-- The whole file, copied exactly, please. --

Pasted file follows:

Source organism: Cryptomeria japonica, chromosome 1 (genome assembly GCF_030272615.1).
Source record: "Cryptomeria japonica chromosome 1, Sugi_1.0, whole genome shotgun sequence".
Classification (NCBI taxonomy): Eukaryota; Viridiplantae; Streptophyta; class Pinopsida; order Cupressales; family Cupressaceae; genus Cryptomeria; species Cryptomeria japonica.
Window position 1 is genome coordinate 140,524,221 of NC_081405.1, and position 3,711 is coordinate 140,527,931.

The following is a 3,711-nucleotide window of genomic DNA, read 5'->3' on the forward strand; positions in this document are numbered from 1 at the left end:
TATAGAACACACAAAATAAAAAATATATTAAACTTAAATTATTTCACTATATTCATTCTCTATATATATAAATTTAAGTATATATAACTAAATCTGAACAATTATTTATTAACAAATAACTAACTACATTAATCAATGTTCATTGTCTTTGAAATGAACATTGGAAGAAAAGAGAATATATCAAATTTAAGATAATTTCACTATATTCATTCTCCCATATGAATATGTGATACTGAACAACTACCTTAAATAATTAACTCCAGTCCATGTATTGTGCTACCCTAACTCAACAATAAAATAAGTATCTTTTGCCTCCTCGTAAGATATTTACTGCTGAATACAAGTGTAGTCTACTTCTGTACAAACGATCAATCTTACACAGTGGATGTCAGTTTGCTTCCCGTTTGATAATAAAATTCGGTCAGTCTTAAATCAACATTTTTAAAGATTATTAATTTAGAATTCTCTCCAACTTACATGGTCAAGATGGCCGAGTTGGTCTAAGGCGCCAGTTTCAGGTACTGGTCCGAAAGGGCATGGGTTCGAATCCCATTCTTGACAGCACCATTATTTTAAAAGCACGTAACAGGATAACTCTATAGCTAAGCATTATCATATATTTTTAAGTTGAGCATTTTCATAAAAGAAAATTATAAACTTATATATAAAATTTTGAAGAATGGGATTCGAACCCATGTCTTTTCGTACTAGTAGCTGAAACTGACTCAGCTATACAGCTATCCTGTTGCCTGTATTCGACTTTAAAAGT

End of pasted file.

Source organism: Cryptomeria japonica, chromosome 1 (genome assembly GCF_030272615.1).
Source record: "Cryptomeria japonica chromosome 1, Sugi_1.0, whole genome shotgun sequence".
Classification (NCBI taxonomy): Eukaryota; Viridiplantae; Streptophyta; class Pinopsida; order Cupressales; family Cupressaceae; genus Cryptomeria; species Cryptomeria japonica.
Window position 1 is genome coordinate 140,524,221 of NC_081405.1, and position 3,711 is coordinate 140,527,931.

The following is a 3,711-nucleotide window of genomic DNA, read 5'->3' on the forward strand; positions in this document are numbered from 1 at the left end:
TATAGAACACACAAAATAAAAAATATATTAAACTTAAATTATTTCACTATATTCATTCTCTATATATATAAATTTAAGTATATATAACTAAATCTGAACAATTATTTATTAACAAATAACTAACTACATTAATCAATGTTCATTGTCTTTGAAATGAACATTGGAAGAAAAGAGAATATATCAAATTTAAGATAATTTCACTATATTCATTCTCCCATATGAATATGTGATACTGAACAACTACCTTAAATAATTAACTCCAGTCCATGTATTGTGCTACCCTAACTCAACAATAAAATAAGTATCTTTTGCCTCCTCGTAAGATATTTACTGCTGAATACAAGTGTAGTCTACTTCTGTACAAACGATCAATCTTACACAGTGGATGTCAGTTTGCTTCCCGTTTGATAATAAAATTCGGTCAGTCTTAAATCAACATTTTTAAAGATTATTAATTTAGAATTCTCTCCAACTTACATGGTCAAGATGGCCGAGTTGGTCTAAGGCGCCAGTTTCAGGTACTGGTCCGAAAGGGCATGGGTTCGAATCCCATTCTTGACAGCACCATTATTTTAAAAGCACGTAACAGGATAACTCTATAGCTAAGCATTATCATATATTTTTAAGTTGAGCATTTTCATAAAAGAAAATTATAAACTTATATATAAAATTTTGAAGAATGGGATTCGAACCCATGTCTTTTCGTACTAGTAGCTGAAACTGACTCAGCTATACAGCTATCCTGTTGCCTGTATTCGACTTTAAAAGT